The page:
Page 19 - ATC Special Bulletin Series - Meteorology 2022-01
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Today, especially at larger airports, controllers use air traffic control support systems to help them organise and guide arriving and departing traffic. However, these systems do not yet have the capability to use weather measurements or forecasts to calculate flight routes around, for example, thunderstorms. “If extreme weather areas occur, the pilots decide on which side and at what distance they will fly around them. Controllers then have to calculate manually separation infringements with other aircraft,” explains Antonio Parodi, coordinator of the SINOPTICA project.
The project developed a module for an extended arrival manager (Extended AMAN) system that uses current weather information and forecasts to plan the approaching traffic around the developing weather at an early stage. It is integrated directly into the working position of approach controllers and works seamlessly with existing systems. In case a severe weather area blocks the route, the AMAN calculates new approach routes around the dangerous areas with new arrival times and new positions in the landing sequence. The controllers responsible get advisories where and for how long the aircraft have to leave the standard approach routes and at which target times they will be at the main waypoints of the route. Additionally, the systems allow controllers to visualise the predicted and animated severe weather areas.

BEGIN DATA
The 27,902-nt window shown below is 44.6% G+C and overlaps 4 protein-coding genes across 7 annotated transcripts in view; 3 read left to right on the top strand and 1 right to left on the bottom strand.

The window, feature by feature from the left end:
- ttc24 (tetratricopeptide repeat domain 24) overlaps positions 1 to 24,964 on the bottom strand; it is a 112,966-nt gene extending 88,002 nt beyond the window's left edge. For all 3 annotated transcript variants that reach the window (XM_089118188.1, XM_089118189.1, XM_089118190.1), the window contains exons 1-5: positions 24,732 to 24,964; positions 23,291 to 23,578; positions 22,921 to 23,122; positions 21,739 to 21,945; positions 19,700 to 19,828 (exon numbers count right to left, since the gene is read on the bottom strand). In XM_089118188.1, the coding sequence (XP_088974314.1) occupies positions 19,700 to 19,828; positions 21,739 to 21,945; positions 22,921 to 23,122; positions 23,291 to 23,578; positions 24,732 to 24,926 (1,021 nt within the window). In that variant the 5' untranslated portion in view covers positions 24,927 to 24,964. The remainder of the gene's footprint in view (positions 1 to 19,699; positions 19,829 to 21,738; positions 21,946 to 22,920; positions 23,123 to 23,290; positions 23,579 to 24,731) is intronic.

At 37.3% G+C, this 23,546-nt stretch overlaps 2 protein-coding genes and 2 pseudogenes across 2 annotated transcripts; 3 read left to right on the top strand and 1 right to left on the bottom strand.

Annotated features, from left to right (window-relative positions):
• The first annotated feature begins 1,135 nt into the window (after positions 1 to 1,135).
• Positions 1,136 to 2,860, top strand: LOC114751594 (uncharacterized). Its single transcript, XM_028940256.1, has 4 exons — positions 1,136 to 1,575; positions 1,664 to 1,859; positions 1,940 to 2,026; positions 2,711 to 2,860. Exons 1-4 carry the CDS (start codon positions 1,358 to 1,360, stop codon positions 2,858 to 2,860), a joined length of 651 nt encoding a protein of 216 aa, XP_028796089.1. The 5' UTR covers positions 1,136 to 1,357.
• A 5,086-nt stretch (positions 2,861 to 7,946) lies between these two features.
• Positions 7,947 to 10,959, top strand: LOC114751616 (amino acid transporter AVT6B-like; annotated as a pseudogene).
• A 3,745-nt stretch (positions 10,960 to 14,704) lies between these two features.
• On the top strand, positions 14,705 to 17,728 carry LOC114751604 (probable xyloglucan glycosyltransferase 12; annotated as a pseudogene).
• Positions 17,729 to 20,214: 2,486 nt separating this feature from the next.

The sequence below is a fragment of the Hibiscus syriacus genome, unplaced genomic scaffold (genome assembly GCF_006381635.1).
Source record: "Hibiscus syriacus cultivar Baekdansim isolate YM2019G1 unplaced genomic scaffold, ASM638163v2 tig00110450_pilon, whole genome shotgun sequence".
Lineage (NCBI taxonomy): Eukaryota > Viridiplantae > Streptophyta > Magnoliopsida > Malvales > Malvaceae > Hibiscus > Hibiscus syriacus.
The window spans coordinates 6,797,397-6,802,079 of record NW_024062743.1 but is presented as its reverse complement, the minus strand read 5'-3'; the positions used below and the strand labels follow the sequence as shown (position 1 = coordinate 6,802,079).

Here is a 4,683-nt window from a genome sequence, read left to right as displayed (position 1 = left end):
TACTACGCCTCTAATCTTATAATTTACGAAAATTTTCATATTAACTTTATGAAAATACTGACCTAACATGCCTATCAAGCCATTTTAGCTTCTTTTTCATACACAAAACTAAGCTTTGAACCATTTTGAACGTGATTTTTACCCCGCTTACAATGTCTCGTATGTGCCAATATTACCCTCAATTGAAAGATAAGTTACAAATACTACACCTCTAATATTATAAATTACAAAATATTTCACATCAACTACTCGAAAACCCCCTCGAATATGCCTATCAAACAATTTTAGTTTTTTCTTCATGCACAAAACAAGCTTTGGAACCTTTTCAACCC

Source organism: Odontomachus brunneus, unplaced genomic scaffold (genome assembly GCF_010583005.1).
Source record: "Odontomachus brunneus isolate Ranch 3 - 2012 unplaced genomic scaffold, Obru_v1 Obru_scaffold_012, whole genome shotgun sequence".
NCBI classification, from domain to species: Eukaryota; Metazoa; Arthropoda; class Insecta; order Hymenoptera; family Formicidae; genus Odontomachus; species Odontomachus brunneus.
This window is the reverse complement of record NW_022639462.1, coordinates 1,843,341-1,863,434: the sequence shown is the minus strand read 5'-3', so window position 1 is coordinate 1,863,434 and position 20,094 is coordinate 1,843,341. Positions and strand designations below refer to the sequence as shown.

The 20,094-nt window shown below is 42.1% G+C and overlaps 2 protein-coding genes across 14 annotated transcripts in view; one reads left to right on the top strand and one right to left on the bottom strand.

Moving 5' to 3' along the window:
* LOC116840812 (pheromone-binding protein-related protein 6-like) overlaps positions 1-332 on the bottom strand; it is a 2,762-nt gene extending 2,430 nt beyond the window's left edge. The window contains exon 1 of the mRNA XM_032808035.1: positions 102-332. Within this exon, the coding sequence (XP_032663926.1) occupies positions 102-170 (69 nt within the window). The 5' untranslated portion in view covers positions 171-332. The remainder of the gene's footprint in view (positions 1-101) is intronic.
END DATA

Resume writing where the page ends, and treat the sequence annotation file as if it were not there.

Weather and climate change are inextricably linked, which is what prompted the CREATE project to assess the impact of ATM operations on the climate, while also improving resilience to weather phenomena in a changing climate. “The changing global climate increases the future severity and frequency of disruptive weather phenomena. This deteriorates the reliability
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